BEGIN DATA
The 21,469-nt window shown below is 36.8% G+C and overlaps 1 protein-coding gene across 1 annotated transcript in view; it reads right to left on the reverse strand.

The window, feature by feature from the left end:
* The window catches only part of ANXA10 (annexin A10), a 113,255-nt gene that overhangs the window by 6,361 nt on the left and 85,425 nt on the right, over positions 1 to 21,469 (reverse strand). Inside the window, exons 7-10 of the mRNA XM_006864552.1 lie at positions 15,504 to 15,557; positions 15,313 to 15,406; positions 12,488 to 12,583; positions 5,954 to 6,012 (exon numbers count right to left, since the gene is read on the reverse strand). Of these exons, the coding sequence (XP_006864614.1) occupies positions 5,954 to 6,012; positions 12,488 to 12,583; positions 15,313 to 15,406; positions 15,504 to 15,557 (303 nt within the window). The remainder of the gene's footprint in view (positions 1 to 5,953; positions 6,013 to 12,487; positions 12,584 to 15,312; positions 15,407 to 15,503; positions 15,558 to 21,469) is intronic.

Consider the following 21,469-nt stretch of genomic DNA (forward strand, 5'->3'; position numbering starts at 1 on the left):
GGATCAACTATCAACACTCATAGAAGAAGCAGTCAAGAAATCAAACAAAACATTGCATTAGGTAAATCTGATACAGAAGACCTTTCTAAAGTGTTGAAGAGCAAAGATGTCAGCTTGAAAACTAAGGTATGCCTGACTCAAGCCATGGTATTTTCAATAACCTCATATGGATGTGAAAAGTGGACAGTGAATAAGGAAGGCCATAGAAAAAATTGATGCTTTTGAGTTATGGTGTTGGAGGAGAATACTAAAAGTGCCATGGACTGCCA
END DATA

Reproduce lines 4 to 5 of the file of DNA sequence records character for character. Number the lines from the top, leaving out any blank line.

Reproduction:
Consider the following 21,469-nt stretch of genomic DNA (forward strand, 5'->3'; position numbering starts at 1 on the left):
GGATCAACTATCAACACTCATAGAAGAAGCAGTCAAGAAATCAAACAAAACATTGCATTAGGTAAATCTGATACAGAAGACCTTTCTAAAGTGTTGAAGAGCAAAGATGTCAGCTTGAAAACTAAGGTATGCCTGACTCAAGCCATGGTATTTTCAATAACCTCATATGGATGTGAAAAGTGGACAGTGAATAAGGAAGGCCATAGAAAAAATTGATGCTTTTGAGTTATGGTGTTGGAGGAGAATACTAAAAGTGCCATGGACTGCCA